Robert Clevon Jeffery was sentenced Thursday afternoon, Sept. 15, 2022, to a total of 60 years in prison, 45 years for the murder of 35-year-old Damien Damon Wiley of Cooper and 15 years for the aggravated assault of 22-year-old Saquan Harrion Reynolds on Aug. 29, 2021. The two sentences, however, are to be served concurrently, officials reported Thursday afternoon. The sentence was reached after about 4 hours of deliberations by the jury, about twice as long as it took them to find him guilty on both charges.
The trial of Robert Clevon Jeffery began with jury selection in Delta County. The trial was moved to the 8th Judicial District Courtroom in Hopkins County. Assistant District Attorneys Zach Blackmon and Matt Harris are prosecuting the cases; Clay Johnson is Jeffery’s attorney.
Opening arguments began shortly after 9 a.m. Tuesday, Sept. 13, followed immediately with testimony by the store clerk working when the shootings occurred. Four videos showing activity outside and at the store during and immediately following gunfire that resulted in Damien Wiley’s death and injury to Saquan Reynolds were shown.
Testimony continued Tuesday and Wednesday, Sept. 13 and 14, before both sides rested and asked the jury to determine guilt or innocence. The jury was reported to have reached their verdict after about 1 1/2 hour of deliberations. Jeffery opted to testify during the guilt innocence phase of his trial. He did not testify during the punishment phase.
The state rested their case in the punishment phase of the trial. Johnson called Jeffery’s nephew, 31-year-old Tommy Walker Jr. of Cooper, to the stand to testify around 10 a.m. Thursday, Sept. 15, during the punishment phase of the trial.
Walker who is also the cousin of Damien Wiley, testified that his uncle Robert Jeffery had in his opinion turned his life around. Walker said his uncle was getting his life back on track over the 8-9 months just prior to the shooting incident at Cooper Mart. “He was going from nothing to having a job, a home, two cars and gaining custody of his four children.”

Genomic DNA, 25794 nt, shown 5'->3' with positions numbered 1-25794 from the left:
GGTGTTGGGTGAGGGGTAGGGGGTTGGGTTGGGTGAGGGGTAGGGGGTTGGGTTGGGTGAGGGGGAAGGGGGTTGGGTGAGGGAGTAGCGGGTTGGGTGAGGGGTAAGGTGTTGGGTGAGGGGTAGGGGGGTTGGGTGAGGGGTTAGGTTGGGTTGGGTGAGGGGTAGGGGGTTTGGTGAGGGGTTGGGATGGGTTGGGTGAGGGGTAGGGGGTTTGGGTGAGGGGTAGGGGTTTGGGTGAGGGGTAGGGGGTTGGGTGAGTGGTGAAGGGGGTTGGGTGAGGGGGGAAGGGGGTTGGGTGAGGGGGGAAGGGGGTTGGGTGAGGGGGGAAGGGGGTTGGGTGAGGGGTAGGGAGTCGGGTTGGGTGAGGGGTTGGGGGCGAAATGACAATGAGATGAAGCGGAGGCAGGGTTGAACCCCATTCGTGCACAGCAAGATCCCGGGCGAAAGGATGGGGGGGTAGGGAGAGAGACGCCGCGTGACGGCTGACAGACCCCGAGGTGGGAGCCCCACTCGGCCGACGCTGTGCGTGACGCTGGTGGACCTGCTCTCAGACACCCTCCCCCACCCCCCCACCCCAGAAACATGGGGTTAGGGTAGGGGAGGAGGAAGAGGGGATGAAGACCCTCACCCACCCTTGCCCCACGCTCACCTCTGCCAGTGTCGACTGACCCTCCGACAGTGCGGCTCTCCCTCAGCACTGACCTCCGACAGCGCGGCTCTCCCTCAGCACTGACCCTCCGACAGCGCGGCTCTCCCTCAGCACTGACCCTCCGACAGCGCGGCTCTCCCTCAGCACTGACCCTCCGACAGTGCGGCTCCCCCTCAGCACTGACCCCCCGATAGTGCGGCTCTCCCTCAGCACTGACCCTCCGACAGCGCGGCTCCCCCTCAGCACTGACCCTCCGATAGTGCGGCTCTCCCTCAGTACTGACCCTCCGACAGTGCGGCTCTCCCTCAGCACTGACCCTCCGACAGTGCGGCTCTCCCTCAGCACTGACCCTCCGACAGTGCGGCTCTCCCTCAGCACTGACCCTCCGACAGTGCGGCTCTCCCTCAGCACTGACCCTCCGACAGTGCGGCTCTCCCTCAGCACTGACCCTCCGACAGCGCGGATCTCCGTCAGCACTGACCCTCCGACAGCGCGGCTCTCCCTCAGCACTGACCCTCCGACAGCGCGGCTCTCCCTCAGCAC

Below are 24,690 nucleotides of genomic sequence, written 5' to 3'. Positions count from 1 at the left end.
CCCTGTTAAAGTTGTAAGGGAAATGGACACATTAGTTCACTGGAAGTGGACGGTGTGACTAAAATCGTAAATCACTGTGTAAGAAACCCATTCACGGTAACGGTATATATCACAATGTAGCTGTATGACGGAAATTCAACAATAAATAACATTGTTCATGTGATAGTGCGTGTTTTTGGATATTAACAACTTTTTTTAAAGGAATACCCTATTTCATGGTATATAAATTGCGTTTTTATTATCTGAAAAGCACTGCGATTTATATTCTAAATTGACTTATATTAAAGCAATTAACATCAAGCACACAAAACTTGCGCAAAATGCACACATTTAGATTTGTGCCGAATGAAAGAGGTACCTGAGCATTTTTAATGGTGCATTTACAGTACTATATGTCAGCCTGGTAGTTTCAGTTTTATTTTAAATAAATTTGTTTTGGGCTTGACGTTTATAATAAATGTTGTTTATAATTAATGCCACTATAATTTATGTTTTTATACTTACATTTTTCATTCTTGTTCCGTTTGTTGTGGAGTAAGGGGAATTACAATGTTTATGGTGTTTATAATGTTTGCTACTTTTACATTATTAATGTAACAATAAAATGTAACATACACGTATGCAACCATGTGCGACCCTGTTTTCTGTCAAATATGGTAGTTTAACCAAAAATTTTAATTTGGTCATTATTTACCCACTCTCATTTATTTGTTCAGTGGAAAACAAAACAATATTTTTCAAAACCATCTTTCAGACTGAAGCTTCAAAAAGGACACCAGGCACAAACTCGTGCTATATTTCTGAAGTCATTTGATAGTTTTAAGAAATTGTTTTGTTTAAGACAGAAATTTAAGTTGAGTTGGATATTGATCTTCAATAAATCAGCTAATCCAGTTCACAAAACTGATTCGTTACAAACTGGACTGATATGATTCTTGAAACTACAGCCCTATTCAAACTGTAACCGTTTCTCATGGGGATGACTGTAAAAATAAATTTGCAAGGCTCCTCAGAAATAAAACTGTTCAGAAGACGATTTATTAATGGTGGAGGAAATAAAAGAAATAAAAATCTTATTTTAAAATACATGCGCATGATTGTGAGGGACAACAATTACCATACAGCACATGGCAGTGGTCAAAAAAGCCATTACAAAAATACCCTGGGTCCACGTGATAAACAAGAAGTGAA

Jefferies’ children, including his now 14-year-old daughter who was inside the Cooper Mart when the shooting occurred, had 8 years previously been placed in a group home in the foster care system. This placement occurred when when their mother passed away and Robert Jeffery was in jail.
Walker said he was aware of a conflict between his uncle, Wiley and Reynolds, but was never part of it and had nothing to do with any of it. In fact, he admitted under questioning by Johnson that he had asked his cousin and uncle to leave his home a week previously because he did not want their conflict resulting in an altercation in his home.
The 31-year-old Cooper man said he and his girlfriend of 11 years, who resides in the same home with their five children, tried to help Robert Jeffery in any way they could. During the 8-9 months prior to the Cooper Mart shooting they watched his four children, make sure they got to and from school, helped with school work, make sure they’ve eaten, and allowed them to stay at their home overnight.
When Robert Jeffery was arrested in 2021, Walker and his girlfriend took in his uncle’s four children. He said they will continue to raise the children and see to their wellbeing regardless of the sentence his uncle receives, just as they care for their children.
Walker takes Robert’s children to see their father for regular visitation, and the 14-year-old talks to him regularly on the phone. He said his uncle wants to be involved in their lives, shows his love by asking his children questions about their wellbeing and activities, making sure the teen daughter carries her inhaler with her in case she has an asthma attack.
Robert Jeffery’s 14-year-old has received counseling at both Northeast Texas Child Advocacy Center and at her school. The high school freshman is currently “doing good,” and is an AB Honor Roll student. Thus, Walker asked that no one in the legal community talk to the high school freshman or caller to testify, because he did not want her to have to relive the experience at the gas station in 2021. Walker said he thinks of his 14-year-old cousin as if she is his own daughter. He said he’s going to make sure she and her siblings graduate from high school and go to college, if that’s the path they choose to take, just as he will with their five children.